Research Proposal: Organizational Theory: Strengths and Weaknesses

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Organizational Theory: Strengths and Weaknesses of the Modernist, Symbolic-Interpretive and Postmodern Perspectives

Organizational theory, or the theory of how individuals function within formal and informal groupings, has undergone several paradigmatic shifts: from the classical or modern systems theory style of analysis, to the symbolic interpretive paradigm, to postmodern theory, although all of these ideas continue, to some extent, to influence managerial practices in business and public organizations. The modernist or classic theory of organizations came about partially as a result of the ideas of Max Weber and Karl Marx. It views modern bureaucracies as a product of industrialization and the need to organize, classify, and negotiate the complexities of urban life. Industrialization requires organizations to be standardized, mechanized, and impersonal, and proceed according to objective guidelines under its tenants. Control, routine, and specialization are preconditions for capitalism and free trade to function (Hatch, 1994, p. 22). The newest incarnation of modernist theory, also called systems theory, stresses laws, rules, and systems over the importance of individuated personal actors. The whole structure is more important than its component parts.

Systems theory gets its name from the fact that a system is an entity with interconnecting parts -- it can describe a cell in the human body, a government, or a corporation. Systems theory in the natural sciences had a profound effect on the way managers saw the world. The systemic view of the world, like how a frog's leg kicks as part of a series of biological reactions, has been applied to the complex bureaucracies that make up the modern world. Bureaucratic rules generate reactions that fulfill functions and enable the whole system to survive, and the systems dependant upon the organization are dependant upon other systems. The theorist Kenneth E. Boulding even created a hierarchy of systems, beginning with Stage 1 systems as simple as frameworks (such as atoms) to transcendental theoretical systems that attempt to categorize and organize the entire universe (Hatch, 1994, p. 36). Stage 4, or open systems such as cells take in elements from the environment as well as transmit products, so they are the foundation of modern systems theories because they are dynamic in nature. Natural science has proceeded far beyond such conceptions of systems theories, but the fundamental concepts that defined the idea remain influential in the social sciences.

The value of systems theories is that it enables analysts to see how all elements of organizations are connected -- how logistics affects human relationships: forcing employees to do frequent shift work at a plant will affect their attitude about the company and the strain of long hours will affect the quality and safety of the production process itself. Also, systems theory is dynamic on the macro level, allowing for ever-more complex organizational levels to be generated. Organizations are composed of super-systems (such as the top management personnel), systems (middle manageable) and subsystems (supervisors) (Hatch, 1994, p. 40). All of these different levels must be synchronized and subject to continual improvement. For example, an organization can have wonderful retail clerks who are friendly, but if the product is not delivered on time, customers will no longer purchase the product. A friendly bank with prudent branch managers will fail if top-level executives at the helm of the multinational organization are corrupt. The influence of systems theory is still evident in modern organizations such as in companies where 'continuous improvement' of the product is fostered by broad, organizational rules and in a negative fashion where too much bureaucracy is criticized for creating a culture of corruption or intransigence in government.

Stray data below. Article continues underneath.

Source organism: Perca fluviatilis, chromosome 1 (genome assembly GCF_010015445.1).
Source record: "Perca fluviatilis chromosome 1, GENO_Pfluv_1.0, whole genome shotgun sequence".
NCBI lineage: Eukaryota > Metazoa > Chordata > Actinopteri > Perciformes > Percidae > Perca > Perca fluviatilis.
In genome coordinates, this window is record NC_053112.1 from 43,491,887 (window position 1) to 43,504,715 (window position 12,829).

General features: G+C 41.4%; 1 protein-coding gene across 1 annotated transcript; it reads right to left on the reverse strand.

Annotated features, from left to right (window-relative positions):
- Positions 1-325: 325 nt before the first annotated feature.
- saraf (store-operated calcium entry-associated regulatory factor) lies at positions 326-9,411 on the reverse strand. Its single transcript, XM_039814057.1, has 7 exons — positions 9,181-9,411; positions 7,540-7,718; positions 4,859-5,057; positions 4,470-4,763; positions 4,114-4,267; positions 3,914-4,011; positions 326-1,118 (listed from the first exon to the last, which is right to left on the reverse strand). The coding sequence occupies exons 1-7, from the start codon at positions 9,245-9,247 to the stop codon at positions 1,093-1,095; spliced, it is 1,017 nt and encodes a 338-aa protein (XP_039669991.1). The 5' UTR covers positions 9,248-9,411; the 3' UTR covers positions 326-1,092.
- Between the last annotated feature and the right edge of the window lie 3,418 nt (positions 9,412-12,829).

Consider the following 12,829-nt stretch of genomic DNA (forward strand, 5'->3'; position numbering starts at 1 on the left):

Symbolic interpretive perspectives focus on the social construction of reality and suggest that organizations do not grow organically and naturally more complex, but are created and sustained in a more socially and verbally discursive and less logical fashion. In fact, the subconscious rather than the conscious level of organizational creation is more important to symbolic interpretivsts. According to sociologist Karl Weick, there is no objective reality, it is only by speaking of our reality that we create it -- for example, by classifying 'truancy' as a crime amongst juveniles, this status is created as potentially troublesome (Hatch, 1994, p. 41). By stressing 'value' in their advertising, food companies such as McDonald's create the equation of quantity with value in the customer's mind, even though eating to excess may not really be logically valuable.

By analyzing the constructed world, symbolic interpreters can gain insight about how human beings function in a specific context. Symbolic interpretivists see… [END OF PREVIEW]

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"Organizational Theory: Strengths and Weaknesses."  Essaytown.com.  August 20, 2009.  Accessed November 15, 2019.
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